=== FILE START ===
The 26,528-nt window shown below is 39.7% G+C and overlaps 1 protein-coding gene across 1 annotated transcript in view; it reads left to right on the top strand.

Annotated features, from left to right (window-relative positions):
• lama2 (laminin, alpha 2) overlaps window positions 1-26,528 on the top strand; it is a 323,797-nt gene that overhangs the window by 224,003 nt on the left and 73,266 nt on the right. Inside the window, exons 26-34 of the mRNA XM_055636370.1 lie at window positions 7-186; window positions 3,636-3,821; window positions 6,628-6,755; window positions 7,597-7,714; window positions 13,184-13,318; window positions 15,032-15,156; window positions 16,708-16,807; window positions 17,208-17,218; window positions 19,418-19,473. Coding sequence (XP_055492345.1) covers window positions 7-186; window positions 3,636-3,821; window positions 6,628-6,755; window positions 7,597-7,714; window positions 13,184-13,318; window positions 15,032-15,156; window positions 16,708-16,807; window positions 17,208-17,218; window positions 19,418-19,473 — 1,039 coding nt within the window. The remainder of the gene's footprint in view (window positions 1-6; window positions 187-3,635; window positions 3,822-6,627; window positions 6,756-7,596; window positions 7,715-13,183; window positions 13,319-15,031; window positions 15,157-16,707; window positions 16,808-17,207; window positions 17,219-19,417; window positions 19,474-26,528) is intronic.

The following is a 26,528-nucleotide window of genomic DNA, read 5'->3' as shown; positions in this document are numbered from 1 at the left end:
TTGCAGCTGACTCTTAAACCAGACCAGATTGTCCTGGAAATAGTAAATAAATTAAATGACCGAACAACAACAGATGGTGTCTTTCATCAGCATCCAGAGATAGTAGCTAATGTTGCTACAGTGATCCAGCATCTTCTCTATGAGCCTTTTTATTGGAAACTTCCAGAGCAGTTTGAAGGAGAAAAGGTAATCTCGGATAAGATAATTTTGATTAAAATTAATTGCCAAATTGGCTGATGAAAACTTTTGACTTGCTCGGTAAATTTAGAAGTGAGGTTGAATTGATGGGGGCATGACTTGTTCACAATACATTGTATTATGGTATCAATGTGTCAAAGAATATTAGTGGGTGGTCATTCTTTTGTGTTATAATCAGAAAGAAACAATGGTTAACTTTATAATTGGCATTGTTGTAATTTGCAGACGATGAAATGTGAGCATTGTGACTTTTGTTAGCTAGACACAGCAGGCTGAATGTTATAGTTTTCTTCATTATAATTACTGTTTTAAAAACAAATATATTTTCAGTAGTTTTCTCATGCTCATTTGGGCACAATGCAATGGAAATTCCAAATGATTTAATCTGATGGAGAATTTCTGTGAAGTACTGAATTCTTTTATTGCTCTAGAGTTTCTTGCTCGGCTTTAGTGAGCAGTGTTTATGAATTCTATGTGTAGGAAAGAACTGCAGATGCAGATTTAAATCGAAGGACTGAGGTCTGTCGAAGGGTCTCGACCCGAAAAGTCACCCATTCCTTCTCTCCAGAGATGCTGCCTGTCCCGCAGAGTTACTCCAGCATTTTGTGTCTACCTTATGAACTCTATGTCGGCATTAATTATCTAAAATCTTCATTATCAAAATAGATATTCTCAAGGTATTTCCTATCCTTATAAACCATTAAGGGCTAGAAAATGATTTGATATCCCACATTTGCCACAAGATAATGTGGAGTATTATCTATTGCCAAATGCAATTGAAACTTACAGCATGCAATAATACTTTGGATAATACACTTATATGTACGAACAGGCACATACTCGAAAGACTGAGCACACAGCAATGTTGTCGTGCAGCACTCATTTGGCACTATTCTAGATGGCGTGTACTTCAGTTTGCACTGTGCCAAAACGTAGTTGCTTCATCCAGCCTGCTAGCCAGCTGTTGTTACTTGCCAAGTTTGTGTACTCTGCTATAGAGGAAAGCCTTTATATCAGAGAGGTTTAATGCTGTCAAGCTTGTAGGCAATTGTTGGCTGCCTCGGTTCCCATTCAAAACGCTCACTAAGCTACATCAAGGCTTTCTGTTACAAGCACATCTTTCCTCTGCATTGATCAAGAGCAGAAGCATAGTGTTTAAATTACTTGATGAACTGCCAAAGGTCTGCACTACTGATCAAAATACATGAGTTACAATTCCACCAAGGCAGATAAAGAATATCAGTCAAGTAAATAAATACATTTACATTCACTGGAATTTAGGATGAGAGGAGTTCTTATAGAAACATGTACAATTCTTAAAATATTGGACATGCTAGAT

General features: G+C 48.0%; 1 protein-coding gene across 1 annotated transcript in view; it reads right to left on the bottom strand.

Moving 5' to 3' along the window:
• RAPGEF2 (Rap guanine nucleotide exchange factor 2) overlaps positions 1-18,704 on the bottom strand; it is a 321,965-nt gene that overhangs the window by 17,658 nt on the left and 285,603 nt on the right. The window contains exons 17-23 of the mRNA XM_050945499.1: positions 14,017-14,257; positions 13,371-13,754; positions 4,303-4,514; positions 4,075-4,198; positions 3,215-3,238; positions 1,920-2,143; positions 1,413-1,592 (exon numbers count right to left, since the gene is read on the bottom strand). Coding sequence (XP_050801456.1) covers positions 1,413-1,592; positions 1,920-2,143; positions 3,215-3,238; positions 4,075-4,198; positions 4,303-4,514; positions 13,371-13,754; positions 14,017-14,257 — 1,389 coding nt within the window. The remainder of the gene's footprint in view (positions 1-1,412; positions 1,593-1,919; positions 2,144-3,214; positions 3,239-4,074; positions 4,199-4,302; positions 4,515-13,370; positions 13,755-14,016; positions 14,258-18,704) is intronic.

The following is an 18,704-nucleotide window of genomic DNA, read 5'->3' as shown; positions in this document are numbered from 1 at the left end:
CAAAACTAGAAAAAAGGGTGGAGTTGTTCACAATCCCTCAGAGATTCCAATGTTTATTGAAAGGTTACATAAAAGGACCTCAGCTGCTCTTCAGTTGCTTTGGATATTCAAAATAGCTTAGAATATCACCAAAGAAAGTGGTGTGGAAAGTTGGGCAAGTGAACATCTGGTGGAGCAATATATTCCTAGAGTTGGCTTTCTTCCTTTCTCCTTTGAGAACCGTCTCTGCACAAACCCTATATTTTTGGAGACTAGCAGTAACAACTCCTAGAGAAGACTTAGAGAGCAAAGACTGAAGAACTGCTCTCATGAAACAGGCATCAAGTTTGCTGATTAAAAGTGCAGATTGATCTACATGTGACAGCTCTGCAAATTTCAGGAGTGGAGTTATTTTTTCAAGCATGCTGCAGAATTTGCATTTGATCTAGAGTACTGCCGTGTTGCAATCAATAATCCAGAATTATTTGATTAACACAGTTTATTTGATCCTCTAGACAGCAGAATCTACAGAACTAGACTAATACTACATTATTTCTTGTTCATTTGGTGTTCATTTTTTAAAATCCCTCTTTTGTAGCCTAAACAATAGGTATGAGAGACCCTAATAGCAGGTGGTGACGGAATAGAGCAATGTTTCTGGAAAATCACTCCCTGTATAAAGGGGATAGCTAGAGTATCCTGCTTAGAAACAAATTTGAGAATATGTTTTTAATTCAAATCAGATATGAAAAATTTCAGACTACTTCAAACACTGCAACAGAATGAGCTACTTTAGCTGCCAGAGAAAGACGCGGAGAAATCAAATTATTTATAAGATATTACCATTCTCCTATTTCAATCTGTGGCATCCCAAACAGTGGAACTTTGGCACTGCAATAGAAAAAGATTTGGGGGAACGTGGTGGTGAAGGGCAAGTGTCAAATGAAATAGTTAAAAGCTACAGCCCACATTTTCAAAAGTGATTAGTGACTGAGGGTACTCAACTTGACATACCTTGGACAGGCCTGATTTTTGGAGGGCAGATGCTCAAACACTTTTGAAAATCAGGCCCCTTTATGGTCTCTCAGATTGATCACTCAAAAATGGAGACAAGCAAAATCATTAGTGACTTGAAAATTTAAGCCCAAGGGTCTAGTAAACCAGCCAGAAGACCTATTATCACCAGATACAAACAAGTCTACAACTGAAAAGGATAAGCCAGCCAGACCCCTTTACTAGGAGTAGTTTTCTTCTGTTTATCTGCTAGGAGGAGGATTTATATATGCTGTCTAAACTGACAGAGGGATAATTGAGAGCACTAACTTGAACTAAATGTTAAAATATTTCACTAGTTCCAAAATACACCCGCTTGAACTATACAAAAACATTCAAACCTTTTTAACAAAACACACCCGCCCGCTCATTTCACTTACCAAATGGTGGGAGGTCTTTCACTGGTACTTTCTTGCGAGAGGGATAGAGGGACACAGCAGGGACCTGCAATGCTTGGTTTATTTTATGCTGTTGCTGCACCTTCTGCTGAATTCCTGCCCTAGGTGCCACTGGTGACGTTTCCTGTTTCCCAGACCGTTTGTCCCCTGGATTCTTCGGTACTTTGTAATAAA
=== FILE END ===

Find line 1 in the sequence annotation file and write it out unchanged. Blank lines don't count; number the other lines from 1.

The 26,528-nt window shown below is 39.7% G+C and overlaps 1 protein-coding gene across 1 annotated transcript in view; it reads left to right on the top strand.